Since corruption remains a widespread global concern, a key issue in the research is the generalizability of the model and the proposed actions. Scientists have used fairly common macroeconomic and political variables that are widely available from public sources in many countries. In turn, the model can be applied to other regions and countries as well. Of course, it could be improved if country or region-specific factors were taken into account.
The approach in the research is interesting both for academia and public authorities. For academia, scientists provide an innovative way to predict public corruption using neural networks. These methods have often been used to predict corporate financial distress and other economic events, but no studies have yet attempted to use neural networks to predict public corruption. Consequently, the researchers extend the domain of neural network application.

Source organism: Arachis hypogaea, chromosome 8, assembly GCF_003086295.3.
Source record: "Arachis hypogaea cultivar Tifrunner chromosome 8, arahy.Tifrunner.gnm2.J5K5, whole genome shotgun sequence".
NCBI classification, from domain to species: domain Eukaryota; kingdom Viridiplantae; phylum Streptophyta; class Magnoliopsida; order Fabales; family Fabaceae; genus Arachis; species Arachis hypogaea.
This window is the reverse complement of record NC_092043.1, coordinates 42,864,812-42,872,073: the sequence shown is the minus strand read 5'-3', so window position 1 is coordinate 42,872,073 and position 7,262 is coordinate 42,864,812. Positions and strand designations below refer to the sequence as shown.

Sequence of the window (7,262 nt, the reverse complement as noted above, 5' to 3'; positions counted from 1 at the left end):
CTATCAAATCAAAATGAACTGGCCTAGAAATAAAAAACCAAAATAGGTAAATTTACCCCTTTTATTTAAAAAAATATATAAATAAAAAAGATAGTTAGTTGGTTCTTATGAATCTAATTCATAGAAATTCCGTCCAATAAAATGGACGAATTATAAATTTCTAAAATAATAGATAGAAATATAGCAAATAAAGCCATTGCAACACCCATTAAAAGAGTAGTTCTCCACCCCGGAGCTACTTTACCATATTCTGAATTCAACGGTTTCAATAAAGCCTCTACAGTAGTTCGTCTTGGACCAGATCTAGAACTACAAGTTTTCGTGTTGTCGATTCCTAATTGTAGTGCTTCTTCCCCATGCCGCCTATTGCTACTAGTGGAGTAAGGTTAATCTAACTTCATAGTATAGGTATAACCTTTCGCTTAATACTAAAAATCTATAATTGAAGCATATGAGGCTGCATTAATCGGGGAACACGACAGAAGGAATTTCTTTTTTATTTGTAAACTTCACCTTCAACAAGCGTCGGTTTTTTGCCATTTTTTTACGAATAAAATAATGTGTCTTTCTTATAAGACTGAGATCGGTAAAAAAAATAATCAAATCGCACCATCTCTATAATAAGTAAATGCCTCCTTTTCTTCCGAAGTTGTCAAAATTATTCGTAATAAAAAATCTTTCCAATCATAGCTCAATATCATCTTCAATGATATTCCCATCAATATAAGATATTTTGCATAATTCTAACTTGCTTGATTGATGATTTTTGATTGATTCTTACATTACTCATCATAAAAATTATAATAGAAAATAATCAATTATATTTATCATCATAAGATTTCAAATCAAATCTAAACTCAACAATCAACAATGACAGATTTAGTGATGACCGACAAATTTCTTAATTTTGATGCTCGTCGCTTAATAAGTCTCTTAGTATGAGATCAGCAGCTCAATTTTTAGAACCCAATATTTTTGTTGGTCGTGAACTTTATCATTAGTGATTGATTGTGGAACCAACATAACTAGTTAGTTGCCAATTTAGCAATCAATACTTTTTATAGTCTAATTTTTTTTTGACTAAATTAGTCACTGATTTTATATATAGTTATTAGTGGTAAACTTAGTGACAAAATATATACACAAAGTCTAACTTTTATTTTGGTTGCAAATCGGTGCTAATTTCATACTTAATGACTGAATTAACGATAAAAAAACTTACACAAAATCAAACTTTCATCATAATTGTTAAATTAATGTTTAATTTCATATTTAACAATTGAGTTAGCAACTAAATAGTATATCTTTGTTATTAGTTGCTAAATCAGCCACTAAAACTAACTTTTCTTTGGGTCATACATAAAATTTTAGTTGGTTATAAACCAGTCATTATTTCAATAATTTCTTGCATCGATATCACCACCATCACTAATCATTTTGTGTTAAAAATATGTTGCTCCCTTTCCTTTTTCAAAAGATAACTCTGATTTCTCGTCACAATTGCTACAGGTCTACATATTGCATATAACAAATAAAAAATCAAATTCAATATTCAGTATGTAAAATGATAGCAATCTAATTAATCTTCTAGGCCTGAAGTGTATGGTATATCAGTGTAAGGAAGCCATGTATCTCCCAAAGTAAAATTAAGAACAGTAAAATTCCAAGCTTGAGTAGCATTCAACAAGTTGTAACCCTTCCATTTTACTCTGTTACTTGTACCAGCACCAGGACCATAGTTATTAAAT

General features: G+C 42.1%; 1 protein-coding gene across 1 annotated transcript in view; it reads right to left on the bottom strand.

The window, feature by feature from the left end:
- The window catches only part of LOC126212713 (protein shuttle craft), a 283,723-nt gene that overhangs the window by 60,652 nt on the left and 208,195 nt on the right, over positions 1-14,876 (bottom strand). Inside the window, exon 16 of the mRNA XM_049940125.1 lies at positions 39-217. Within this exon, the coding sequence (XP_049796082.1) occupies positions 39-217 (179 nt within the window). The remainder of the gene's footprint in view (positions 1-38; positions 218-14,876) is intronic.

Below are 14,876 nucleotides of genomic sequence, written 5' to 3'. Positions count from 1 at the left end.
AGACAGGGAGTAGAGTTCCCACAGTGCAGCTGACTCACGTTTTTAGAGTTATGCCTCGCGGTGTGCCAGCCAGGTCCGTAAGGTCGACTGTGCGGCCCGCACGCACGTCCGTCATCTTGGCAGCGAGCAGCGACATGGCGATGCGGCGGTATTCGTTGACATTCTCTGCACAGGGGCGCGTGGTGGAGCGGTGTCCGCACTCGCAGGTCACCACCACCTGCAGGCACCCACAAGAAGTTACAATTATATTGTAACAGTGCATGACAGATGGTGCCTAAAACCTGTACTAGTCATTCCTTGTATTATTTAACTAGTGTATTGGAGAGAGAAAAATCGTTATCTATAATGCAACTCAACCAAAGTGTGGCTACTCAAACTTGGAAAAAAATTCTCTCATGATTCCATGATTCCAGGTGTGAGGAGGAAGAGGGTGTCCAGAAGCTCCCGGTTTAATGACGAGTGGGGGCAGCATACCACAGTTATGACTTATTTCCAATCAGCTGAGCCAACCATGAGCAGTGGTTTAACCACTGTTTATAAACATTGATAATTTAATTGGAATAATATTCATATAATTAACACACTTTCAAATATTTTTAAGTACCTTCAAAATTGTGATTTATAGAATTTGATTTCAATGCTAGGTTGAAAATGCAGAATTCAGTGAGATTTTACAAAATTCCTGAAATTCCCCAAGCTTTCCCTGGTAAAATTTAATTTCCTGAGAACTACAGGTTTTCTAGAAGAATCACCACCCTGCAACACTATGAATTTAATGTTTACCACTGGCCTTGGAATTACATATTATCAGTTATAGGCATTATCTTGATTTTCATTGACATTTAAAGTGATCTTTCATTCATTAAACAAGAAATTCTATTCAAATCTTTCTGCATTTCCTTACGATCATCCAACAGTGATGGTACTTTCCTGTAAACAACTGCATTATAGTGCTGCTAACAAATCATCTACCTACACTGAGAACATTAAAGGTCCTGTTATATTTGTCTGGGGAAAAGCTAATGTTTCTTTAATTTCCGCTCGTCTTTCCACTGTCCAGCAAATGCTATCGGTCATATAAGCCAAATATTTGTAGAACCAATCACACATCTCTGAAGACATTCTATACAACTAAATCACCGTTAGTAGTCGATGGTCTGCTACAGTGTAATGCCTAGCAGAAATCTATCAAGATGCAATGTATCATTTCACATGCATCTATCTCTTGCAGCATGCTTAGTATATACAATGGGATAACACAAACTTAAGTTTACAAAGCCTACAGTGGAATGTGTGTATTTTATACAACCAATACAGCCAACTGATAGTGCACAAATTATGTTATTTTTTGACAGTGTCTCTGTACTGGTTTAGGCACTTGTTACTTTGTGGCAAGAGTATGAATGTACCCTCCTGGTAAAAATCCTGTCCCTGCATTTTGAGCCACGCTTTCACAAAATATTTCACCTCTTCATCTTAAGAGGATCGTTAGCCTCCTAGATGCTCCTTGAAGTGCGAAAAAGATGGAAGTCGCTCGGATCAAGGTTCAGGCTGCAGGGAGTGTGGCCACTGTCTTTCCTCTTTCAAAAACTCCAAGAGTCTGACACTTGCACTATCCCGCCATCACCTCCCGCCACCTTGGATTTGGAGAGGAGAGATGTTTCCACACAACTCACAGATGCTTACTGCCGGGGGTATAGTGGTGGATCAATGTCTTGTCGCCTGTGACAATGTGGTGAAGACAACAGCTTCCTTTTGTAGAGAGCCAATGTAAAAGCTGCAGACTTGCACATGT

For public authorities, they provide a model that improves the efficiency of the measures aimed at fighting corruption. Because the resources available to combat corruption are limited, authorities can use the early corruption warning system, which categorizes each province according to its corruption profile, in order to narrow their focus and better implement preventive and corrective policies. In addition, this model predicts corruption cases long before they are discovered, which enhances anticipatory measures. The model can be especially relevant in countries suffering the severest corruption problems. In fact, European Union authorities are highly concerned about widespread corruption in certain countries and can use this approach to prevent corruption.
The results of the research were published in Social Indicators Research: